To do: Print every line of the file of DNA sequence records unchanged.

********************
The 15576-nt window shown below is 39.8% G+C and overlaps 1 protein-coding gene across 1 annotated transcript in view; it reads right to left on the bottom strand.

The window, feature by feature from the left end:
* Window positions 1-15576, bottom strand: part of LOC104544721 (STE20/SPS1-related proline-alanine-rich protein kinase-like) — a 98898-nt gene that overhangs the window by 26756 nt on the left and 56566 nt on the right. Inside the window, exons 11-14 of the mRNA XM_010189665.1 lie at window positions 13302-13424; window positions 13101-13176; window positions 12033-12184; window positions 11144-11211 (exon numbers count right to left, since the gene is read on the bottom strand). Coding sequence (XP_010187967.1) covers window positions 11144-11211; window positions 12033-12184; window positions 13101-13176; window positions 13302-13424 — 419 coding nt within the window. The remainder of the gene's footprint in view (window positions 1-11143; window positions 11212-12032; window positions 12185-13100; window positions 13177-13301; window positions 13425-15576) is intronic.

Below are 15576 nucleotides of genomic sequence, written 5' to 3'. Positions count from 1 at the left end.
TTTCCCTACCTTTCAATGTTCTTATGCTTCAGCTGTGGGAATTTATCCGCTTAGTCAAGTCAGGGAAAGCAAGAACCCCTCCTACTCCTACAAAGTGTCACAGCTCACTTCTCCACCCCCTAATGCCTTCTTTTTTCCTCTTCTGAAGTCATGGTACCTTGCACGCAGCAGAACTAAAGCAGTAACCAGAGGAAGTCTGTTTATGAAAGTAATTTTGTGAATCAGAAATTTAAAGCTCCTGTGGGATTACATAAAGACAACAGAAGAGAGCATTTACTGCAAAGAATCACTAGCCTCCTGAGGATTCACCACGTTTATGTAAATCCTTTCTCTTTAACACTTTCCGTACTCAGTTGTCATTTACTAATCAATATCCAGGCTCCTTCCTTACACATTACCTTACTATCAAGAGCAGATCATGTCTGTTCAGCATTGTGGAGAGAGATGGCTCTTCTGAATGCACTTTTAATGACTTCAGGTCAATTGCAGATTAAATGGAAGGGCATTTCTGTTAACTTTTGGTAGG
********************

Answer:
The 15576-nt window shown below is 39.8% G+C and overlaps 1 protein-coding gene across 1 annotated transcript in view; it reads right to left on the bottom strand.

The window, feature by feature from the left end:
* Window positions 1-15576, bottom strand: part of LOC104544721 (STE20/SPS1-related proline-alanine-rich protein kinase-like) — a 98898-nt gene that overhangs the window by 26756 nt on the left and 56566 nt on the right. Inside the window, exons 11-14 of the mRNA XM_010189665.1 lie at window positions 13302-13424; window positions 13101-13176; window positions 12033-12184; window positions 11144-11211 (exon numbers count right to left, since the gene is read on the bottom strand). Coding sequence (XP_010187967.1) covers window positions 11144-11211; window positions 12033-12184; window positions 13101-13176; window positions 13302-13424 — 419 coding nt within the window. The remainder of the gene's footprint in view (window positions 1-11143; window positions 11212-12032; window positions 12185-13100; window positions 13177-13301; window positions 13425-15576) is intronic.

Below are 15576 nucleotides of genomic sequence, written 5' to 3'. Positions count from 1 at the left end.
TTTCCCTACCTTTCAATGTTCTTATGCTTCAGCTGTGGGAATTTATCCGCTTAGTCAAGTCAGGGAAAGCAAGAACCCCTCCTACTCCTACAAAGTGTCACAGCTCACTTCTCCACCCCCTAATGCCTTCTTTTTTCCTCTTCTGAAGTCATGGTACCTTGCACGCAGCAGAACTAAAGCAGTAACCAGAGGAAGTCTGTTTATGAAAGTAATTTTGTGAATCAGAAATTTAAAGCTCCTGTGGGATTACATAAAGACAACAGAAGAGAGCATTTACTGCAAAGAATCACTAGCCTCCTGAGGATTCACCACGTTTATGTAAATCCTTTCTCTTTAACACTTTCCGTACTCAGTTGTCATTTACTAATCAATATCCAGGCTCCTTCCTTACACATTACCTTACTATCAAGAGCAGATCATGTCTGTTCAGCATTGTGGAGAGAGATGGCTCTTCTGAATGCACTTTTAATGACTTCAGGTCAATTGCAGATTAAATGGAAGGGCATTTCTGTTAACTTTTGGTAGG